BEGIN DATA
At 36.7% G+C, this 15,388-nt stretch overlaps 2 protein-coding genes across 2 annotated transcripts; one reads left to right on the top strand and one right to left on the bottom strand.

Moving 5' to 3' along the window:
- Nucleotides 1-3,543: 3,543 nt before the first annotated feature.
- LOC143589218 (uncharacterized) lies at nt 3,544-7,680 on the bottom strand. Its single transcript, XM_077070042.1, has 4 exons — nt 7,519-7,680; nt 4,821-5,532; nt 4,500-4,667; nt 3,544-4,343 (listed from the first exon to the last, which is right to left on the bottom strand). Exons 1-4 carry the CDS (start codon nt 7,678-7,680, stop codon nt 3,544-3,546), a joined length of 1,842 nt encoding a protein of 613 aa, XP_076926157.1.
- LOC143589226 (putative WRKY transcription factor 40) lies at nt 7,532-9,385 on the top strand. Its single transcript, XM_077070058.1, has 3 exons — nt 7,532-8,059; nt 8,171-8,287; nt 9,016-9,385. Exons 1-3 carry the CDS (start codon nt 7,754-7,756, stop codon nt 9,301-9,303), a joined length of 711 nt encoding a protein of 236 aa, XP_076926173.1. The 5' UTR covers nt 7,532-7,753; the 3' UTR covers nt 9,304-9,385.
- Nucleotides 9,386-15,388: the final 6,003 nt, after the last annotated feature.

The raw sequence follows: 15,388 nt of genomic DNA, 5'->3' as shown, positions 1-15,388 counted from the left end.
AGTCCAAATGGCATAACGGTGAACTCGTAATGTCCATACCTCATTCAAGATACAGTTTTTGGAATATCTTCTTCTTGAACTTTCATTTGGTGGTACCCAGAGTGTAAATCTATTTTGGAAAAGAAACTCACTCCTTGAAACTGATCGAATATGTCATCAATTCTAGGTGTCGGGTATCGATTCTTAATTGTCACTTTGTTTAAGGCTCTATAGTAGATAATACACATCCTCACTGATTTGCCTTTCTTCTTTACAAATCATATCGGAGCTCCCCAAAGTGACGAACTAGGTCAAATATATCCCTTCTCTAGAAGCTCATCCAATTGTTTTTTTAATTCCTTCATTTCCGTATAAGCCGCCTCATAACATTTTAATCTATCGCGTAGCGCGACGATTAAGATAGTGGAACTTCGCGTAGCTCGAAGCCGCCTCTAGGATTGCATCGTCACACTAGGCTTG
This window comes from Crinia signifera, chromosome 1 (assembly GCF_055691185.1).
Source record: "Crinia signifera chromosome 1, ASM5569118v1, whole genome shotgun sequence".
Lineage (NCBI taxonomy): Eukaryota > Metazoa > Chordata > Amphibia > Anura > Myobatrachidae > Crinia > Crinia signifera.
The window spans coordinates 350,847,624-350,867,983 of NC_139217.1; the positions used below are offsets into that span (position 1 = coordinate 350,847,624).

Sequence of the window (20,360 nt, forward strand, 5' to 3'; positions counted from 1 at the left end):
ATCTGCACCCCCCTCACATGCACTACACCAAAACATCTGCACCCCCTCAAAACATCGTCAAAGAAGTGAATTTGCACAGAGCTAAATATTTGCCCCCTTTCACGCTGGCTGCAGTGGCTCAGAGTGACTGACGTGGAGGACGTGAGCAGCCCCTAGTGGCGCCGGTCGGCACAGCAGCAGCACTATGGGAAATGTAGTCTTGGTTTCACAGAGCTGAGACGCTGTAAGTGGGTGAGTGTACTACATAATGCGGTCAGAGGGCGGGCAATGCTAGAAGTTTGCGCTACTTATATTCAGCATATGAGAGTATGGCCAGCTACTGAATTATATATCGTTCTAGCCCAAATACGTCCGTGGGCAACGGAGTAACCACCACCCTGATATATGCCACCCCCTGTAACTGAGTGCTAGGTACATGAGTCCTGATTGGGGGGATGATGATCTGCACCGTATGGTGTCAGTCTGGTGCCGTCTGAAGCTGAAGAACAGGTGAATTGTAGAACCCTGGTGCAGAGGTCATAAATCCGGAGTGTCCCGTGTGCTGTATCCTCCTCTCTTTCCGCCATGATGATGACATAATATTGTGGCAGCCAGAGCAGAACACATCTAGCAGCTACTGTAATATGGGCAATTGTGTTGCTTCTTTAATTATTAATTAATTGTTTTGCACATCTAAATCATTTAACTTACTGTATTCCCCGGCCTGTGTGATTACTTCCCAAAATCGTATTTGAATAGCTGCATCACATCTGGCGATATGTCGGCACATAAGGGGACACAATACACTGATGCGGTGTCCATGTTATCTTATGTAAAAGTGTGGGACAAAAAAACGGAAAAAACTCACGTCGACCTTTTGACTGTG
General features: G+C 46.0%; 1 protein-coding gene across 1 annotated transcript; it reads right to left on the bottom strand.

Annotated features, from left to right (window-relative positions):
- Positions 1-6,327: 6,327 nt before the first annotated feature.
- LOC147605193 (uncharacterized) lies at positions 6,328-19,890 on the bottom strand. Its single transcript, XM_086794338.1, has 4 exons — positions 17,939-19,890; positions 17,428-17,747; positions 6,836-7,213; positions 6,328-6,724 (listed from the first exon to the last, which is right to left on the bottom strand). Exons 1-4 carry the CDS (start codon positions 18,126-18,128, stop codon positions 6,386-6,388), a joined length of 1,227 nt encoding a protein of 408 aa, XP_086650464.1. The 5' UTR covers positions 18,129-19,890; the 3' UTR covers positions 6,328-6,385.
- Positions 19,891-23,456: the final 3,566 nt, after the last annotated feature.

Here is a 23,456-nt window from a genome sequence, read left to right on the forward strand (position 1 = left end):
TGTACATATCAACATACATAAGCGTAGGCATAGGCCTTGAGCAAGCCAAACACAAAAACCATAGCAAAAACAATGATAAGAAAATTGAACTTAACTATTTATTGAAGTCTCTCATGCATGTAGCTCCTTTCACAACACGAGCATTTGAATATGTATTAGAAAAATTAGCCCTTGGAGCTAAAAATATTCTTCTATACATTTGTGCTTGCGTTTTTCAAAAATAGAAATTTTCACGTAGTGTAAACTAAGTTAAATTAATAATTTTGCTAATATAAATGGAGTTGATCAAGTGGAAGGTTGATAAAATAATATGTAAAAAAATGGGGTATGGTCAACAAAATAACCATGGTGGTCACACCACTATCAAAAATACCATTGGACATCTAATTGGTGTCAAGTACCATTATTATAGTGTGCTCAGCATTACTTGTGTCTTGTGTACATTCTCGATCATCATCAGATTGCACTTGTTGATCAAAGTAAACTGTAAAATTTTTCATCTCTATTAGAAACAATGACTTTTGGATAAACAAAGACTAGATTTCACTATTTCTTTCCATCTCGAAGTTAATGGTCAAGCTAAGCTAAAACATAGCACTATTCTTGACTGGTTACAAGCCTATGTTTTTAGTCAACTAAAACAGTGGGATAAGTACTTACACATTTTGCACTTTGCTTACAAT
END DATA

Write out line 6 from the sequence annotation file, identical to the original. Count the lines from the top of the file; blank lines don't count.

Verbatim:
- Nucleotides 9,386-15,388: the final 6,003 nt, after the last annotated feature.